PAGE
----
Going through a divorce is one of the most traumatic, emotional and expensive times in any person's life. It's sometimes hard to know what to do first, where to go for help, and how to put the pieces of life back together as you and your children navigate through the days to your new normal.
If you're divorcing and have children, one of the most important things to understand is, your relationship with your spouse never ends. You both will always be family to your children. One of the ways to put that new normal into play early is through mediation, a process by which you and your spouse come to an agreement about the terms of your divorce. You'll meet with a neutral third party, a mediator, and talk through the issues you need to resolve to move ahead with the divorce.
One of the most powerful and positive things you can create through mediation is a co-parenting agreement. It is a joint, non-binding contract that lays out, ahead of time, how you will parent your children from different households.
A co-parenting agreement is designed to outline your shared responsibility and how you will handle not only custody of the children but how you both will parent them going forward. It is intended to head off typical sources of disagreement and discord between ex-spouses. Types of discord that can occur: Who picks up the children at school on which day? What sorts of information about school and activities do you share with each other? Remember, if one child had a meltdown at school and got sent to the principal's office on any given day, you and your spouse would be talking about it together after dinner. If it happens again when you're divorced, are you obligated to call him or her? These are the types of issues a co-parenting agreement works out.
What you choose to outline in the contract is up to you. Here are some starting places:
- Activities: Who can go to school events and other activities, regardless of if they fall on their custodial day.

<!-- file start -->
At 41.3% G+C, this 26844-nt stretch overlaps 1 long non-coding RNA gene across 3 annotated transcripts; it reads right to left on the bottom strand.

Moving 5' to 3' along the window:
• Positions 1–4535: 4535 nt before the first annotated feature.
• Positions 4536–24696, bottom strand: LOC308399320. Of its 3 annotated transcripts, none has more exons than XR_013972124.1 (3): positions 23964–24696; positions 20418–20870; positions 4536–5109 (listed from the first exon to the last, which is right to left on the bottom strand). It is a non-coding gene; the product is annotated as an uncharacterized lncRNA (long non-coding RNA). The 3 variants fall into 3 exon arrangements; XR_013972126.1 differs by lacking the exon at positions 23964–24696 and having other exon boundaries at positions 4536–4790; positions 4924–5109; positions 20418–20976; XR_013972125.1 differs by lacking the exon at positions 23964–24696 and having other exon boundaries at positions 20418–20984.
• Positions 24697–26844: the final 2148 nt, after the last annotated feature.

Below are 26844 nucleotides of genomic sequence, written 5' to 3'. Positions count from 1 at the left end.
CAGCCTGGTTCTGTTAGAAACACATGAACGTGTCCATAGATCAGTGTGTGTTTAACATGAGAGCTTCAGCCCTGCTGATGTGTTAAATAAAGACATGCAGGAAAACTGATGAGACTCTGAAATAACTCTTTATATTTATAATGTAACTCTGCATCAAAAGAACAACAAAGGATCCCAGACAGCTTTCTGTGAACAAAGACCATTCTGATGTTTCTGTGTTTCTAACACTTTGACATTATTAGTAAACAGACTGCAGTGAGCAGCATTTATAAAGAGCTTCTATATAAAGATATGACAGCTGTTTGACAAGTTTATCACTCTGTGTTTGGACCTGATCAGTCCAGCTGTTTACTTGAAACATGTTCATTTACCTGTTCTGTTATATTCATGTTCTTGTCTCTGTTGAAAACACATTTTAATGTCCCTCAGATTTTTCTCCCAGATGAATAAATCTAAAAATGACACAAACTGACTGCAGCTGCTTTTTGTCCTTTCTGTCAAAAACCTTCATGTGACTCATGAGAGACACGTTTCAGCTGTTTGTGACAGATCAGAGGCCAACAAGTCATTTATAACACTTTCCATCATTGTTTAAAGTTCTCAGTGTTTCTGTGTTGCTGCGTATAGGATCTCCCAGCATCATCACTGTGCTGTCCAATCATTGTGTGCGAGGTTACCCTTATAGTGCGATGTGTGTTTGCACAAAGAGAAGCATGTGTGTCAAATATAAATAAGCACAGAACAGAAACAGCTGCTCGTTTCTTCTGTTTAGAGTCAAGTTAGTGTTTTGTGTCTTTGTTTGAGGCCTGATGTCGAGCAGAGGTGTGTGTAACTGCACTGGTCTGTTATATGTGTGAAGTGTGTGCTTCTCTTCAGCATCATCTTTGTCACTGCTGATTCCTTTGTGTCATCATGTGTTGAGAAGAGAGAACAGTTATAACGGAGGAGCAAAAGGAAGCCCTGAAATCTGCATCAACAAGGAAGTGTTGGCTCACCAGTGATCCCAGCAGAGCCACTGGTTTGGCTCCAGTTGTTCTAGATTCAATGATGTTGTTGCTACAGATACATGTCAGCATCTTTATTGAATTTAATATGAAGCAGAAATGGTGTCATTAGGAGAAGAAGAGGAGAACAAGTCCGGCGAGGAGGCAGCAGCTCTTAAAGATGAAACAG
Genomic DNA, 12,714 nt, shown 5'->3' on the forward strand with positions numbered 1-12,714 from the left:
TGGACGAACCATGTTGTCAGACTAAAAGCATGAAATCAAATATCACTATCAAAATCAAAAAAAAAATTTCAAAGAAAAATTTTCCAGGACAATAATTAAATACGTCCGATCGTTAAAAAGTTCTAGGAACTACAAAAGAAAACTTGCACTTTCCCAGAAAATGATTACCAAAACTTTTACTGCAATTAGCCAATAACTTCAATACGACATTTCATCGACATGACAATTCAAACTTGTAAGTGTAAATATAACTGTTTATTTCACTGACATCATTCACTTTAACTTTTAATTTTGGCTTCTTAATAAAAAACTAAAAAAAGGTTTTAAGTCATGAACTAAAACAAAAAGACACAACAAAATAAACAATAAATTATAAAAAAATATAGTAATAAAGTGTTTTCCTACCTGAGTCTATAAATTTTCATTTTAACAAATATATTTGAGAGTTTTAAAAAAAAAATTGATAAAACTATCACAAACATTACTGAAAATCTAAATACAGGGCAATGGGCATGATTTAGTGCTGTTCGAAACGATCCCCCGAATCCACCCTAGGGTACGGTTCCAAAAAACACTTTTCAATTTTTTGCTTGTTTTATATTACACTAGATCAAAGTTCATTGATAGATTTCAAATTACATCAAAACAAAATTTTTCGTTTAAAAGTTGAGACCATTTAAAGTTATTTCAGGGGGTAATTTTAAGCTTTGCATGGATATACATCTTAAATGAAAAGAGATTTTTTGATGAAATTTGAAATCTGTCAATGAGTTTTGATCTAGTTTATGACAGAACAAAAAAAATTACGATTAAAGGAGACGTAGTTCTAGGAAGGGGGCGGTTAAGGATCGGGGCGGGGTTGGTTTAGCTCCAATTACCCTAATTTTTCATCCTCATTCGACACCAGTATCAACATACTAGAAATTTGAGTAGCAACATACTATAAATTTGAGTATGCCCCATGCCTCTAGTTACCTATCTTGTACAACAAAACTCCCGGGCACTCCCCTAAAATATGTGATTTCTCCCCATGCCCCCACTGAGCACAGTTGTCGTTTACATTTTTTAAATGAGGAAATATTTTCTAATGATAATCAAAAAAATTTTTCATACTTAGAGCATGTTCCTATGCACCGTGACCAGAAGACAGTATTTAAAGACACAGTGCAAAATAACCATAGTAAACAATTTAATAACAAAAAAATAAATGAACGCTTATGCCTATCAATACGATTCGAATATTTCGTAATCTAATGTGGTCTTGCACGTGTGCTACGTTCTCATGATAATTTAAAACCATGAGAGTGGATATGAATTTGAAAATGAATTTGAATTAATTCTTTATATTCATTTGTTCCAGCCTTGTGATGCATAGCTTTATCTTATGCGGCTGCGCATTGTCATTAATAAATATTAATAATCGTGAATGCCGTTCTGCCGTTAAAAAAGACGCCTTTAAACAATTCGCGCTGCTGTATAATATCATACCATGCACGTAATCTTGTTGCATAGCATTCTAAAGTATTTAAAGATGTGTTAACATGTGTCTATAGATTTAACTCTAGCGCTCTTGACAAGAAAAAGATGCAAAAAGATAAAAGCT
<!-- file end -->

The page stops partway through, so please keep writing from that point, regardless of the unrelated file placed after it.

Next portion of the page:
- Information sharing: This can include communication about school events, homework expectations and extracurriculars. It can also include names and phone numbers of friends and other parents, and information about a child's school life, and any emergency medical treatment the child receives.
- Decisions: Decisions about the child will be made with input from both spouses.
- Disagreements and problems: How you and your ex-spouse will resolve any issues that come up. It may or may not include mediation or law enforcement.
- Code of conduct: This states that you cannot denigrate or demean the spouse to your children, you must treat each other with respect and dignity, and make the child's needs the first priority. You will not intentionally be late to pick up your children and generally act like a human being with your child's needs coming first.
At Harbor West, we specialize in helping people going through divorces, so that you can concentrate on getting through this emotional time without worrying about money.
This information is provided for general purposes and is subject to change without notice. Every effort has been made to compile this material from reliable sources; however, no warranty can be made as to its accuracy or completeness. Before acting on any of the information, please consult your Financial Advisor for individual financial advice based on your personal circumstances.